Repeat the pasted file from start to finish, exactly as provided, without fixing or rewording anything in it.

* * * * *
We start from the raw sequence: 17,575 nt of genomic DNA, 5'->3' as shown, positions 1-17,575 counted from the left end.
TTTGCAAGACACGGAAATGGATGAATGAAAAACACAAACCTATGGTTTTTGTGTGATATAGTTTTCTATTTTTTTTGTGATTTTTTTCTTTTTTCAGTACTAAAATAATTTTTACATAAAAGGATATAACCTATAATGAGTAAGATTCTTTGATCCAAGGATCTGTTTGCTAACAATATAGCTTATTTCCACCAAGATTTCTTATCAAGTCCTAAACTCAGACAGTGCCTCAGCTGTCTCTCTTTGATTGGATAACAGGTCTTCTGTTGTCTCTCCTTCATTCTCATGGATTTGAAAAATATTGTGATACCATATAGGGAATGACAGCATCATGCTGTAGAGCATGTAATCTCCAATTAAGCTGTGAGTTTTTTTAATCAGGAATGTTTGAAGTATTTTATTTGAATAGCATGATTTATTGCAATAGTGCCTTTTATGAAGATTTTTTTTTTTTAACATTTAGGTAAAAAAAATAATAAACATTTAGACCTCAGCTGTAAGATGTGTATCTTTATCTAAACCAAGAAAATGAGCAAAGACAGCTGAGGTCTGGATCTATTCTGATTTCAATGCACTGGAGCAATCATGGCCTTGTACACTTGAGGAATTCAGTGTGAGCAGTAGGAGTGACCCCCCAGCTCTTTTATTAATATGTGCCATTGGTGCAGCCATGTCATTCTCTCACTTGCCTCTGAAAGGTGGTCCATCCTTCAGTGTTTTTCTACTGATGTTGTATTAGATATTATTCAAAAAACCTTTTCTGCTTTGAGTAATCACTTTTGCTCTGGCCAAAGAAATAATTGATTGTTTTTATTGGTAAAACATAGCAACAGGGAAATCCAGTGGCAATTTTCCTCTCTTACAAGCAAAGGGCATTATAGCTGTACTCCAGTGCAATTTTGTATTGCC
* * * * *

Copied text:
We start from the raw sequence: 17,575 nt of genomic DNA, 5'->3' as shown, positions 1-17,575 counted from the left end.
TTTGCAAGACACGGAAATGGATGAATGAAAAACACAAACCTATGGTTTTTGTGTGATATAGTTTTCTATTTTTTTTGTGATTTTTTTCTTTTTTCAGTACTAAAATAATTTTTACATAAAAGGATATAACCTATAATGAGTAAGATTCTTTGATCCAAGGATCTGTTTGCTAACAATATAGCTTATTTCCACCAAGATTTCTTATCAAGTCCTAAACTCAGACAGTGCCTCAGCTGTCTCTCTTTGATTGGATAACAGGTCTTCTGTTGTCTCTCCTTCATTCTCATGGATTTGAAAAATATTGTGATACCATATAGGGAATGACAGCATCATGCTGTAGAGCATGTAATCTCCAATTAAGCTGTGAGTTTTTTTAATCAGGAATGTTTGAAGTATTTTATTTGAATAGCATGATTTATTGCAATAGTGCCTTTTATGAAGATTTTTTTTTTTTAACATTTAGGTAAAAAAAATAATAAACATTTAGACCTCAGCTGTAAGATGTGTATCTTTATCTAAACCAAGAAAATGAGCAAAGACAGCTGAGGTCTGGATCTATTCTGATTTCAATGCACTGGAGCAATCATGGCCTTGTACACTTGAGGAATTCAGTGTGAGCAGTAGGAGTGACCCCCCAGCTCTTTTATTAATATGTGCCATTGGTGCAGCCATGTCATTCTCTCACTTGCCTCTGAAAGGTGGTCCATCCTTCAGTGTTTTTCTACTGATGTTGTATTAGATATTATTCAAAAAACCTTTTCTGCTTTGAGTAATCACTTTTGCTCTGGCCAAAGAAATAATTGATTGTTTTTATTGGTAAAACATAGCAACAGGGAAATCCAGTGGCAATTTTCCTCTCTTACAAGCAAAGGGCATTATAGCTGTACTCCAGTGCAATTTTGTATTGCC